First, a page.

There is a proof of the above statement that I can't fully get my head around. It goes something like this.

Let $Y$ be a subset of a metric space $X$. $Y$ is closed iff $Y^c$ (complement of $Y$) is open (for if $x$ is a limit point of $Y$, every neighbourhood of $x$ contains a point of $Y$ different from $x$, so that $x$ is not an interior point of $Y^c$. Since $Y^c$ is open, ie. it contains all its interior points, if follows that $x\in Y$. It follows that $Y$ is closed.

Now let $p\in X, p\notin Y$ and let $q\in Y$. Let $V_q$ and $W_q$ be $\epsilon$-neighbourhoods (ie. open balls around) of $p$ and $q$, respectively, of radius less than $\frac{1}{2}d(p,q)$ (remember we are in a metric space). Since $Y$ is compact, there are finitely many pointds $q_{1:n}$ in $Y$ such that $Y\subset W_{q_1}\cup W_{q_2}\cup\ldots\cup W_{q_n}=W$. Let $V=V_{q_1}\cap V_{q_2}\cap\ldots\cap V_{q_n}$ (intersection).

And here is where I am puzzled. Because if we say $V$ is nonempty then we could say $V$ is the neighbourhood of some new $p$ which does not intersect $W$. Hence $V\subset Y^c$, so that $p$ is an interior point of $Y^c$. Since $p$ was not fixed, it follows that $Y^c$ is open.

But: how can we be sure that $V$ is nonempty? Consider $X=\mathbb{R}$ and let $Y$ be the closed interval $[1,6]$. Let's say $q_1=2,p_1=0,q_2=5,p_2=7$. Let $B(x, r)$ denote an open ball centred at $x$ with radius $r$. Then we could have $W_{q_1}=B(2,1)=(1,3)$ (open interval $(1,3)$), $V_{q_1}=B(0,1)=(-1,1)$, $W_{q_2}=B(5,1)=(4,6)$ and $V_{q_2}=B(7,1)=(6,8)$. Off course we will need further $W$s to cover $Y$, but $V_{q_1}\cap V_{q_2}$ is already empty -> frustration! :) What am I missing?

Also, how would the proof fail if $Y=(1,6)$ (the open interval $(1,6)$)?

I've been thinking about it for a few days so any hints would be highly appreciated.


Your mistake is in thinking that $p$ is not fixed: it is fixed. We let $p$ be an arbitrary point of $X\setminus Y$, and for each $q\in Y$ we get disjoint open sets $V_q$ and $W_q$ such that $p\in V_q$ and $q\in W_q$. We then look at the open cover $\{W_q:q\in Y\}$ of $Y$ and extract a finite subcover $\{W_{q_1},\ldots,W_{q_n}\}$. The sets $V_{q_1},\ldots,V_{q_n}$ are all open nbhds of the same point $p$ that we chose initially, so their intersection $V$ is an open nbhd of $p$, and it is certainly disjoint from $Y$. Thus, $p\notin\operatorname{cl}Y$. But $p$ was chosen arbitrarily: it was any point of $X\setminus Y$. The same argument works no matter which point of $X\setminus Y$ we chose, so no point of $X\setminus Y$ is in $\operatorname{cl}Y$, and that means that $Y$ is closed.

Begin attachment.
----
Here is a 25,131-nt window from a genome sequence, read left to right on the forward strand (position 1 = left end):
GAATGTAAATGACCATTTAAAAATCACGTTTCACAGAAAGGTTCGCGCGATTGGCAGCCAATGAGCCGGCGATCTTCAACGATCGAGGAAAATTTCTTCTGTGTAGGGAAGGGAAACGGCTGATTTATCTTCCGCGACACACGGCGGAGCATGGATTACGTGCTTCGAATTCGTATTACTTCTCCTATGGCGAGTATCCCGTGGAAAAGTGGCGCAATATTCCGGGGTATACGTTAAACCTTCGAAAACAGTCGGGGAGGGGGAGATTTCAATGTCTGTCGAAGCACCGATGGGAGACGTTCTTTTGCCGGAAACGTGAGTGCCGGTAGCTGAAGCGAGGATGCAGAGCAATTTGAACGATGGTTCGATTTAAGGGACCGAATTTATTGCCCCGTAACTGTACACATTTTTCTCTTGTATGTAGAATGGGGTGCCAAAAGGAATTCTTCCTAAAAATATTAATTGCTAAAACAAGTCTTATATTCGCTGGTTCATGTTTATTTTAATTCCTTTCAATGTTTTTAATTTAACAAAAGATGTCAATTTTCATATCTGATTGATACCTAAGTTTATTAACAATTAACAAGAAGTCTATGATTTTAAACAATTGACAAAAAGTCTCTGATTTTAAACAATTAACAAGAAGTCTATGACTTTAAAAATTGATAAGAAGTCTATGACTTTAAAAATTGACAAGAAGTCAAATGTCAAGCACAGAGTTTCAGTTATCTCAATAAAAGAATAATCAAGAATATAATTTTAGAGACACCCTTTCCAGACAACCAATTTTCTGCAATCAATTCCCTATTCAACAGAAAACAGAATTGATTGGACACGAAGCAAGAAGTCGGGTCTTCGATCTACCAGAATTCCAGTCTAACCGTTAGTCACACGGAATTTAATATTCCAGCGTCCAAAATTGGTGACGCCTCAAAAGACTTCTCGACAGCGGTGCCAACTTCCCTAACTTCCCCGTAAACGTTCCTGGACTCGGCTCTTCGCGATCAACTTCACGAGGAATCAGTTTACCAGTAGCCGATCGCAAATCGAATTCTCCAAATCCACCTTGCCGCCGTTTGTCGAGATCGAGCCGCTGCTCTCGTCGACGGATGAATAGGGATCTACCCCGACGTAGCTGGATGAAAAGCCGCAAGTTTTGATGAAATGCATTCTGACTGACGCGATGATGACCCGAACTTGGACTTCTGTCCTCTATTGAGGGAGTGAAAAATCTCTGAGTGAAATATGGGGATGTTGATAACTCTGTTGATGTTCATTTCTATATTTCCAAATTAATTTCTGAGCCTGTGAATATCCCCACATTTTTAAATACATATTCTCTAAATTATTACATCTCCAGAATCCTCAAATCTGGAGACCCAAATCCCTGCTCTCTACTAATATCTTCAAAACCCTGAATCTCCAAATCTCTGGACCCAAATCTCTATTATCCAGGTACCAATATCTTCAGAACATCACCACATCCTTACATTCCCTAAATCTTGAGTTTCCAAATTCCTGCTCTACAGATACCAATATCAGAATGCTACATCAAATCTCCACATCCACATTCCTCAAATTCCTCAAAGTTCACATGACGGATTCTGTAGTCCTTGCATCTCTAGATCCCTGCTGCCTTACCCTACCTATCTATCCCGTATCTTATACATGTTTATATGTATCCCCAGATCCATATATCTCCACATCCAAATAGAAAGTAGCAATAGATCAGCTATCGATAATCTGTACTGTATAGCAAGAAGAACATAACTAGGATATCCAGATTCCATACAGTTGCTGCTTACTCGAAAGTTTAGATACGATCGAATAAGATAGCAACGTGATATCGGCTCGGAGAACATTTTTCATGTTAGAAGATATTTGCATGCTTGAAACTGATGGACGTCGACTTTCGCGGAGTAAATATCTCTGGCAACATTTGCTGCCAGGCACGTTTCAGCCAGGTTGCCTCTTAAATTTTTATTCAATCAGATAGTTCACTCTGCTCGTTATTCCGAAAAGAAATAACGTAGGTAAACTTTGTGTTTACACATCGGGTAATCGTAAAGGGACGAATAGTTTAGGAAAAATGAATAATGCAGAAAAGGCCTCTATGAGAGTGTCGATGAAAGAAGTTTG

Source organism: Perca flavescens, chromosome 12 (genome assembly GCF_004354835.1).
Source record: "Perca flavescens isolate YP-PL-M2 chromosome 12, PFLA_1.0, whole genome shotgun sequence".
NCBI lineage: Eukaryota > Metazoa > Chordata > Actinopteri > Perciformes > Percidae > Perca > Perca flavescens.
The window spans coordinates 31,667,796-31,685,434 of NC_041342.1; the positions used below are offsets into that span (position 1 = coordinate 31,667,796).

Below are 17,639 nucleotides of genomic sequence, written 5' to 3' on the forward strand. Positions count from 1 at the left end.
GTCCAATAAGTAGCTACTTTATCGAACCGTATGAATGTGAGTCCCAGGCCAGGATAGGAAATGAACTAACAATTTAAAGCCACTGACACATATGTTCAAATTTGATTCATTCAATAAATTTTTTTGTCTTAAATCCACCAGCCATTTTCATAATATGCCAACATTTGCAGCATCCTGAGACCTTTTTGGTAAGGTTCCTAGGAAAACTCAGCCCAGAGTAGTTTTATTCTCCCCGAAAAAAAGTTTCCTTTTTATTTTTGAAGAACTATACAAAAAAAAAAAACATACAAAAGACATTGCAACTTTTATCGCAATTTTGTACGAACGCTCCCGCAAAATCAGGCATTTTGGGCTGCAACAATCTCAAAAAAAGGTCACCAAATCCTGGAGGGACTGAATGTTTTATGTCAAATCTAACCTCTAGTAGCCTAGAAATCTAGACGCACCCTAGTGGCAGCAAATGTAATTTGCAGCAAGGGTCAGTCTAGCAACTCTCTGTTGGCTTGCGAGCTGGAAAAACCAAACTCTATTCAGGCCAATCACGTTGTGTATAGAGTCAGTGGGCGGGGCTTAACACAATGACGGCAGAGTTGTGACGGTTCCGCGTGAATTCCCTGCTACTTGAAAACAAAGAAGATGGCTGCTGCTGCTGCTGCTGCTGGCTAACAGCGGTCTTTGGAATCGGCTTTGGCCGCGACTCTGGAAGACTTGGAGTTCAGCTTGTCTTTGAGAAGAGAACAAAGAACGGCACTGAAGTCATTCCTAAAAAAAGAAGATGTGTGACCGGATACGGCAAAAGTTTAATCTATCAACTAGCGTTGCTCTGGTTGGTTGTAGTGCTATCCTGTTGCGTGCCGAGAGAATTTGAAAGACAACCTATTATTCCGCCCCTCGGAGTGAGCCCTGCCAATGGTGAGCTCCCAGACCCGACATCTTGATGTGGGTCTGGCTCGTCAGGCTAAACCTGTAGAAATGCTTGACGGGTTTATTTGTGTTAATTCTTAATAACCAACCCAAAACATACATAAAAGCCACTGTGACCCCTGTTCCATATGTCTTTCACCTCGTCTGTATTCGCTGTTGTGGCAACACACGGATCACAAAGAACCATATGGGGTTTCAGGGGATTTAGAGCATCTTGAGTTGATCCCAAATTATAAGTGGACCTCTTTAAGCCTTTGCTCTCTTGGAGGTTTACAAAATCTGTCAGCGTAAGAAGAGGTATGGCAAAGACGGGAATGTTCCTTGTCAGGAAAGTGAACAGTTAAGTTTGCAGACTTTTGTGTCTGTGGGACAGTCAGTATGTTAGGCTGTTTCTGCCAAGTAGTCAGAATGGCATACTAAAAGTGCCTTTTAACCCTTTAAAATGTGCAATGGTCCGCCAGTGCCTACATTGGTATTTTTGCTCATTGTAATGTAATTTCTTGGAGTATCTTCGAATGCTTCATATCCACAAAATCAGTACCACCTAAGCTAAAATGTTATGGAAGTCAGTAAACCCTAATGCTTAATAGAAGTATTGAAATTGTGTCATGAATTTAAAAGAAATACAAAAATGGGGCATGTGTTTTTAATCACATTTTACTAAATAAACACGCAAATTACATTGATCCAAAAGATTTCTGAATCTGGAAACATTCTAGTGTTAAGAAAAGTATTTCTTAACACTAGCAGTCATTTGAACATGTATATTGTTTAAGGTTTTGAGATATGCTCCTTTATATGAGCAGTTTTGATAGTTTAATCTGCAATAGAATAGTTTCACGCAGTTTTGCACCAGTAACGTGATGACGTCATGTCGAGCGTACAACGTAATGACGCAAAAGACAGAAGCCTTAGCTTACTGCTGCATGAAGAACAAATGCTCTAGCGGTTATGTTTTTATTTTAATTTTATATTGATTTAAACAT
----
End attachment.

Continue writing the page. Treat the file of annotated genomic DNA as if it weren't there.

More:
• $\begingroup$ genius thank prof scott $\endgroup$ – ILoveMath Oct 16 '16 at 10:02
  • $\begingroup$ So we have a single random (fixed) p, and many q. Thanks man! $\endgroup$ – hyperio Oct 16 '16 at 22:58
  • $\begingroup$ @hyperio: You’re welcome! $\endgroup$ – Brian M. Scott Oct 17 '16 at 8:35
  • $\begingroup$ Any hints about how the proof "fails" in case of $Y=(1,6)$. We can always consider eg. $\{(0,7)\}$ as a subcover, right? but $(1,6)$ is not closed. $\endgroup$ – hyperio Oct 17 '16 at 10:35
  • $\begingroup$ Wait is it because every open cover needs to have a finite subcover (ie. there is an open cover of $(1,6)$ that has no finite subcover? If so, which one (and how is that not the case for $[1,6]$?). Thanks :) $\endgroup$ – hyperio Oct 17 '16 at 10:37

Here s a proof in another vein:

Let $K$ be a compact subset of a metric space $X$, and assume $p\notin K$. The function $$f(x):={1\over d(p,x)}\qquad(x\in K)$$ is continuous, hence bounded on the compact set $K$. From $$d(p,x)\geq {1\over M}=:\epsilon\quad(x\in K)$$it follows that the $\epsilon$-neighborhood of $p$ does not intersect $K$. Since $p\notin K$ was arbitrary this proves that $K$ is closed.


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